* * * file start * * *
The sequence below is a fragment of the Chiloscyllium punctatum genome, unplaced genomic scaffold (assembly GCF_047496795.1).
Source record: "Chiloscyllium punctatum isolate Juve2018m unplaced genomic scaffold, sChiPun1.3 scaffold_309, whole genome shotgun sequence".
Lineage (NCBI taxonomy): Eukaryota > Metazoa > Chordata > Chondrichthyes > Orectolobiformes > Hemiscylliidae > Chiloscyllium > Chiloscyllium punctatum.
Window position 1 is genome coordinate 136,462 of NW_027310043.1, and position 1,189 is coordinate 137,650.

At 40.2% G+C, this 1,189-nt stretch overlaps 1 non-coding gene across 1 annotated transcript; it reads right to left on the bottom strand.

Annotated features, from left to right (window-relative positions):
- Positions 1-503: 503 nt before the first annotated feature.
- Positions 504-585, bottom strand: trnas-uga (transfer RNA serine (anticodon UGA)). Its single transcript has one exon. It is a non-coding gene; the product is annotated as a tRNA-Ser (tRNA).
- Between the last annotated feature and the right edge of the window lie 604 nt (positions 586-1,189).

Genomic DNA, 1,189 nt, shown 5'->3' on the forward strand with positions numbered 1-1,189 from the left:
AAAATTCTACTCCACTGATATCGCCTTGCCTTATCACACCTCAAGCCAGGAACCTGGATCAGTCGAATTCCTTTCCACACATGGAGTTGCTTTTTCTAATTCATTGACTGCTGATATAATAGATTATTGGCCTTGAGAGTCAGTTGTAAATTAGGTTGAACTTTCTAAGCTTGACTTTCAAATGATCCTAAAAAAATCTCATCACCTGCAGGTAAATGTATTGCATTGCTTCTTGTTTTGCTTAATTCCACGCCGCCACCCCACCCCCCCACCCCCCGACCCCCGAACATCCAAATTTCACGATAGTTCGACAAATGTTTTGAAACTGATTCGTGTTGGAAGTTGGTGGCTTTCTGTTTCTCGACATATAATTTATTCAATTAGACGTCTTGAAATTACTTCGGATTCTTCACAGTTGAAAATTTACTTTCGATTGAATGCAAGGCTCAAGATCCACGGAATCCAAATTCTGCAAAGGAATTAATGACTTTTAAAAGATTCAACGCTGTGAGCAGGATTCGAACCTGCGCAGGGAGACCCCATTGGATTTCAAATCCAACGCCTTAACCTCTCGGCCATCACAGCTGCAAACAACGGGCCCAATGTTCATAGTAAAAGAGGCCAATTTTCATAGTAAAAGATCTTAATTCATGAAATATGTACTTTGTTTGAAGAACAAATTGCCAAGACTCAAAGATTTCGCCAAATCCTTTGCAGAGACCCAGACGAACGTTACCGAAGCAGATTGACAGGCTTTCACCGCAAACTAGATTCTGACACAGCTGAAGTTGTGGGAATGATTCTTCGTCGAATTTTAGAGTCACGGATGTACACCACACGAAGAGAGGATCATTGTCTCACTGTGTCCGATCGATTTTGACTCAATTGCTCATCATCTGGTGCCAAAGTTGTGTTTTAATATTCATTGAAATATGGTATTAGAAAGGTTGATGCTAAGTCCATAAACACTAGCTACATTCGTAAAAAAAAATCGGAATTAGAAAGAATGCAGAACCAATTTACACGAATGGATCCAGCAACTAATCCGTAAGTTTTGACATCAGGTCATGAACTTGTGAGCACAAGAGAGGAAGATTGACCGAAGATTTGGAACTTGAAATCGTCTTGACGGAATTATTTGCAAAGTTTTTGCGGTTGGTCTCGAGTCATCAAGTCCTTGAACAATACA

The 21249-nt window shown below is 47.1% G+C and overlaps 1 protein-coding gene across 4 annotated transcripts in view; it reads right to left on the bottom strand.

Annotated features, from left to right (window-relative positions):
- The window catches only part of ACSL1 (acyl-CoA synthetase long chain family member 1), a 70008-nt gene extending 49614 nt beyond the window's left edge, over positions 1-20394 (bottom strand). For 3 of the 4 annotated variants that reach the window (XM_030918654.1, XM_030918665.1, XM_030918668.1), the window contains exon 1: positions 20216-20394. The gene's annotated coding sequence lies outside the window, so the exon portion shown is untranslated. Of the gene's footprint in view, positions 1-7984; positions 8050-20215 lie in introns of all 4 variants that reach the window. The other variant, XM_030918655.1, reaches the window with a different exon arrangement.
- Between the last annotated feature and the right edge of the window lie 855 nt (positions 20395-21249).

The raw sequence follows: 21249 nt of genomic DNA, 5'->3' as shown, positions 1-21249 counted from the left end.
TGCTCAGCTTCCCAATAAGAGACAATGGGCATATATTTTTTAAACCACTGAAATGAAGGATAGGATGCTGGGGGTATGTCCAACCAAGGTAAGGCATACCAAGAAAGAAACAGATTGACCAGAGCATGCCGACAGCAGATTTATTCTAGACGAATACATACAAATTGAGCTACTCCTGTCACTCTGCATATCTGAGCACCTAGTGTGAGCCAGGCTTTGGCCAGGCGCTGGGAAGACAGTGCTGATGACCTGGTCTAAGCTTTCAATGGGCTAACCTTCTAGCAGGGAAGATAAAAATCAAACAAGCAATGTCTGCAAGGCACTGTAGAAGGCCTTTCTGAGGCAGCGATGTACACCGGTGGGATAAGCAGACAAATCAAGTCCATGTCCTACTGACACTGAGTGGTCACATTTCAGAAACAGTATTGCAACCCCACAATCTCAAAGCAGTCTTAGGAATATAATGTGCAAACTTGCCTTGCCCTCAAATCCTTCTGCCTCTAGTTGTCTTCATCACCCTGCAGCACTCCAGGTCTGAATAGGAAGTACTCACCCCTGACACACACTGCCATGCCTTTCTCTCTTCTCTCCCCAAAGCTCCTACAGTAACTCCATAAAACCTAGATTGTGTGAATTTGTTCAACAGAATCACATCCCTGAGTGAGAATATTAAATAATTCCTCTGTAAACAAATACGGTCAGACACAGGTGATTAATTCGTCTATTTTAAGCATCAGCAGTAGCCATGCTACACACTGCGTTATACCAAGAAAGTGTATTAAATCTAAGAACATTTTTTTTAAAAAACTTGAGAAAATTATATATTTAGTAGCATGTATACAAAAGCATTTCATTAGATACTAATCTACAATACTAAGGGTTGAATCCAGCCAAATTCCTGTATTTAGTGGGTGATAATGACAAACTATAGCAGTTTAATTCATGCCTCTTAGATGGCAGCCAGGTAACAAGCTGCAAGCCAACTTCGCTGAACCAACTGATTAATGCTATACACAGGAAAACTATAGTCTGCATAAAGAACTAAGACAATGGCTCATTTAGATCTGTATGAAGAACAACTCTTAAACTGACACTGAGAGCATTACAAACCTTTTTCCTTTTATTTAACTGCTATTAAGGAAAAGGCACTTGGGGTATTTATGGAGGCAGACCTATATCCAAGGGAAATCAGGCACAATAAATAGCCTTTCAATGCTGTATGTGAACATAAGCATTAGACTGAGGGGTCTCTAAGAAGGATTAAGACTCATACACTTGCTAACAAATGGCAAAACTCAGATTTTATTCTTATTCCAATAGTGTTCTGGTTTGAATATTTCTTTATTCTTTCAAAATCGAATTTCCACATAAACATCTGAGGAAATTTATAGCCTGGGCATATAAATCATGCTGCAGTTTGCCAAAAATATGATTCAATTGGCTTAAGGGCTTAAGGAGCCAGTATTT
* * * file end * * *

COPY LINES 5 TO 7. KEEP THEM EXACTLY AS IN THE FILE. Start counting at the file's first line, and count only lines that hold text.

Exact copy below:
At 40.2% G+C, this 1,189-nt stretch overlaps 1 non-coding gene across 1 annotated transcript; it reads right to left on the bottom strand.

Annotated features, from left to right (window-relative positions):
- Positions 1-503: 503 nt before the first annotated feature.